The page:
2. Mockups. Yeah, ordinary mockups. Probably you shouldn’t worry about scale and grid, and just use a real photo in the background, if it’s MR or AR, to give a sense of scale. I like building flows and organizing them in a deck so that the whole flow can be clicked through. Sometimes such a storyboard is not enough. If I know that someone will have to figure out what’s going on without a call or any intro, I record a screencast of me talking through all the steps and giving details about interaction. It doesn’t take a lot of time but helps to reduce misunderstandings and false assumptions.
3. Video. Sometimes using AE to make a video that explains a flow is overkill, but it pays off for me most of the time. It’s not always easy to connect slides into a flow, but the video makes everything smooth and clear. Also, it helps uncover UX issues.
4. Unity prototype. It’s by far the best way to test new unique interactions. As the saying goes: it’s better to feel once than see a hundred times.
5. 3D files — I expected to use 3D files more often. Anyway, from time to time, it’s necessary to create a quick model for a prototype or set of assets for final delivery, so it’s good to have one of the 3D modeling tools under your belt.
6. Specs — As usual, I use one of the 2d design tools (Photoshop, Figma, Sketch) to show every detail from different perspectives. It depends on the type of project, but it’s always a good idea to keep some real values for scale.
7. Texts — I write a lot. For each mockup, slide, or prototype, I explain details, thoughts, and potential issues. I’ve got so much into writing docs that I’m a kind of Jira evangelist in my team in Verizon Media. Never saw this coming; I hated documentation, writing, and especially Jira.
It’s extremely difficult to design without having access to headsets. Imagine designing for iPhone, if you’d never tested any smartphone, even a touchscreen phone. The best that you have ever seen is your neighbor’s black and white Nokia. It’s the same if you attempt to design for MR headset, but have only tested 3DOF VR headset.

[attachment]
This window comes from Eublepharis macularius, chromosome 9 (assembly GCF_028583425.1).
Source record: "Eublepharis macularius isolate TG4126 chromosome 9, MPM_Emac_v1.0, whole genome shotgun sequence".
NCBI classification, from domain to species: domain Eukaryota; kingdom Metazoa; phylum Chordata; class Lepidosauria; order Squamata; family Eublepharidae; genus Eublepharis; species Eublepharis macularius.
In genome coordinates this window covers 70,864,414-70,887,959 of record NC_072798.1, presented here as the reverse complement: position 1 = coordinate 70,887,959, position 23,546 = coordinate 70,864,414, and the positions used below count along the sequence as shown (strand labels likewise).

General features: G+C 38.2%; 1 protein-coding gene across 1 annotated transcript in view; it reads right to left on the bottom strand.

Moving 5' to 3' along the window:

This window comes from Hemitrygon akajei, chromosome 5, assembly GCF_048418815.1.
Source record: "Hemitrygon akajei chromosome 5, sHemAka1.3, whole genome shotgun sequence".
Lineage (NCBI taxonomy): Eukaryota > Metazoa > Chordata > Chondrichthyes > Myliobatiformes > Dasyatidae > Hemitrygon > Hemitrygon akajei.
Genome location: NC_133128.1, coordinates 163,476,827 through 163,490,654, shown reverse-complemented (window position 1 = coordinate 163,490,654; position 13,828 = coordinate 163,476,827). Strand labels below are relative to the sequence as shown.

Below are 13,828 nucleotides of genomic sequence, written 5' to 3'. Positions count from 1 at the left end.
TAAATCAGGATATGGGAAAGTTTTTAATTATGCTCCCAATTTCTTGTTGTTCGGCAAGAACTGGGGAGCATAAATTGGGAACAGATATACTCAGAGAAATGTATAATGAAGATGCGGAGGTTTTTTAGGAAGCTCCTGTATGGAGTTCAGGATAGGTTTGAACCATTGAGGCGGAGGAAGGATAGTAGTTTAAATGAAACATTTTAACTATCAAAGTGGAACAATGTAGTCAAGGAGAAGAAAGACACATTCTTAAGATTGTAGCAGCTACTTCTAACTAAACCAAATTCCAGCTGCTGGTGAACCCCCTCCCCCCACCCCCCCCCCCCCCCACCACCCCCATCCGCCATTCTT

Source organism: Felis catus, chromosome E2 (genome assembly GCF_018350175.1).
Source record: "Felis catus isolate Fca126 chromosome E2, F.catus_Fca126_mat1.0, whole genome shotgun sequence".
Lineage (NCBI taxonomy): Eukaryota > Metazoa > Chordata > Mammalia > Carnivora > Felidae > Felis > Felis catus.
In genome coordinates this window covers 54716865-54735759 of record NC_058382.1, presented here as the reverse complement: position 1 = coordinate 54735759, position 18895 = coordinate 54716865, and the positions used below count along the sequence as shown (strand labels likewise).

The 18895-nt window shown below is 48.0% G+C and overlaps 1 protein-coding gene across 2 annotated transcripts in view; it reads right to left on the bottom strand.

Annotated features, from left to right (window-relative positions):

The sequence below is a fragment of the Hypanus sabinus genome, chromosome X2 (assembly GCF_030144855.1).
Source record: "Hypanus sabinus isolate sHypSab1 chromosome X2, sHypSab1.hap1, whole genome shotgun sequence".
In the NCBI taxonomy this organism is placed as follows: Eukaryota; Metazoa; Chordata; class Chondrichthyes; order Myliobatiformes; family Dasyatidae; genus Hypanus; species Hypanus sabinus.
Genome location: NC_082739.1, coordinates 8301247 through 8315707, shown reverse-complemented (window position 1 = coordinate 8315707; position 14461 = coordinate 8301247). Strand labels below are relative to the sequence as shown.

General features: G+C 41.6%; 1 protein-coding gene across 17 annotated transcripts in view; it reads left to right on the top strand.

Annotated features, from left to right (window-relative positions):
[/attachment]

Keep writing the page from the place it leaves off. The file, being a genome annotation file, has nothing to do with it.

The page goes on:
It’s not crucial to buy every headset out there. Sometimes clients will send you hardware, and sometimes it’s enough to borrow to test.
Do your homework
The field is growing impressively fast. Almost every week there is news about some collaborations, hardware improvements, or new releases. It’s important to stay updated, and before diving into work, figure out all the details of the hardware that you’re dealing with.
I often intentionally neglected many technical limitations while I created my concepts. It helped me to experiment more. With real projects, everything should be realistic to implement. Just being aware of how Unity or ARkit works gives you the advantage of designing for a specific platform. Also, if you’re not sure, feel free to ask what’s possible before committing to a particular interaction approach.
Creating concepts is something that you’ve completed, gained insights into, shared, and forgotten. Working as a contractor requires longer involvement, as the first release is only the beginning, :) I always like playing the long game. And quite often, while designing, I keep in mind how this could evolve. It’s a good thing to ask the client what their plans are for the near and distant future. Most probably, it won’t end up like this, but you can be ready.
And the most important is not to be afraid of experimenting. The field is still quite new, and there aren’t many established processes, so feel free to experiment, try new ways to build and deliver, and of course, don’t forget to share your findings with the rest of the community.